- cares for, stores and records the collection to ensure that it is available for future generations to enjoy
- manages the collection’s movement and use, finding ways to protect works of art from deterioration while making them accessible to the viewing public.
- supports and delivers Tate’s programmes of exhibitions, displays, loans and publications
- builds the Library and Archive collections
- provides public access and visitor services to the collection, Library and Archive.
It comprises the Collection Management, Art Handling and Storage, Conservation and Library and Archive departments.
Director, Collection Care
Responsible for ensuring that the potential of Tate’s collection is maximised, through collection care, research and access. This entails delivering the programme on time and on budget, and preserving the collection in the best possible condition so that it remains accessible for present and future generations of visitors.
- Director, Collection Care since December 2008
- 2006–2008: Head of Library and Archive, Tate
- 2000–2006: Information Services Manager, London School of Economics Library
- 1995–2000: Chief Librarian, Trinity College of Music
Kate Sloss qualified as a librarian in 1987 and worked for the Inner London Education Authority in a number of sixth-form and further education colleges, before moving to the higher education sector in 1995. She has a BA (Hons) degree in Experimental Psychology from Oxford University.
Conservation of Tates collection is an extraordinarily broad responsibility: it ranges from 1500 to the present day and includes a challenging spectrum of materials to preserve, restore and display. Conservators at Tate specialise in the following areas:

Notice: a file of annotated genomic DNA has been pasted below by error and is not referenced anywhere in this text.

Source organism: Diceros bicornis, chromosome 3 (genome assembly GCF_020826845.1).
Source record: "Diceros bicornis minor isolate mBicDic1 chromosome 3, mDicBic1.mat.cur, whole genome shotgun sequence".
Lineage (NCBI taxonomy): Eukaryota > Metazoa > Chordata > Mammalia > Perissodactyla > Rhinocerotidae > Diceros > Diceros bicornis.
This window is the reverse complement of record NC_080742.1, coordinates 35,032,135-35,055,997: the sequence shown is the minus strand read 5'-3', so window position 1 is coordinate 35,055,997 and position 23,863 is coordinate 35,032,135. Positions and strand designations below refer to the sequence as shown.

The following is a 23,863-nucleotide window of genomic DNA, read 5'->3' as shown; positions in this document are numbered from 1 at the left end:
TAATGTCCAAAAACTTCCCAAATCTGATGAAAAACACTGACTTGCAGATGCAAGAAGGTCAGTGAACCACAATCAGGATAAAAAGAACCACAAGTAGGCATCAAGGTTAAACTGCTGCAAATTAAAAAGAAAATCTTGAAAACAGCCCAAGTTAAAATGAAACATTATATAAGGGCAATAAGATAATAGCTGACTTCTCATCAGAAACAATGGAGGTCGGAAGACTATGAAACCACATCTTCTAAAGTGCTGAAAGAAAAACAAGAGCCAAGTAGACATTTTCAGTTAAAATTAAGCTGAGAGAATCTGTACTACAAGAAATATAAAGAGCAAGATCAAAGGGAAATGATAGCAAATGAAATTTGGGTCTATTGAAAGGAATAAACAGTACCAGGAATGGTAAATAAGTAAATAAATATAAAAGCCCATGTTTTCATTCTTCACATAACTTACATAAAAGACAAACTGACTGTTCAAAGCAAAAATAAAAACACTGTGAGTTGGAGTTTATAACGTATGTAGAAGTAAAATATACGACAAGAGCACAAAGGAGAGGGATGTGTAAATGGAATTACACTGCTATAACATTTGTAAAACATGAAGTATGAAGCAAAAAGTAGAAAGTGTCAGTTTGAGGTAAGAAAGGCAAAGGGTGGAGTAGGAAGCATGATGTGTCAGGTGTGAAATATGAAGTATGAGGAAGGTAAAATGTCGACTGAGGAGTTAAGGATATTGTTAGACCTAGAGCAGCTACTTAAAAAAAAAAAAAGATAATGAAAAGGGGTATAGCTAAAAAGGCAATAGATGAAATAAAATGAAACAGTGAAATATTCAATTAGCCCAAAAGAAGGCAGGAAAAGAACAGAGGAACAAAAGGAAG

The number of conservation staff has grown in line with Tates expansion to nearly 60 people, including conservators, technicians, scientists and administrators working on a full-time or part-time basis. The department takes on interns working towards completing their formal training and also employs researchers on short-term contracts funded by outside grants, particularly in the area of conservation science. It can take up to seven years to train as a conservator. Due in part to the need to understand a variety of different materials from paint to plastics, the field attracts people from many different backgrounds.
1950s:Conservation Department established in 1955, with one restorer and two technicians.
1960s: Department gains more restorers and studio space. Photography Department established, initially to provide a specialist service for conservation.
1970s: With the continued expansion of Tate more posts were established, including the first paper conservators. Tate was instrumental in establishing acentral institute for conservation training, based at the Courtauld Institute of Art and jointly run. Restorers were renamed as conservators.
1980s: Dedicated sculpture, frames, conservation and conservation science sections established. Paper conservation expands and gets a new home in Tate Britains new Clore Gallery to house 20,000 works on paper by J.M.W. Turner.
1990s and 2000s: Some technicians relocated to Tate Stores in South London. Additional conservators appointed in the early 1990s with specific responsibility for the new Tate Liverpool and Tate St Ives sites. New conservators provided for Tate Modern, which opened in May 2000, and for time-based media.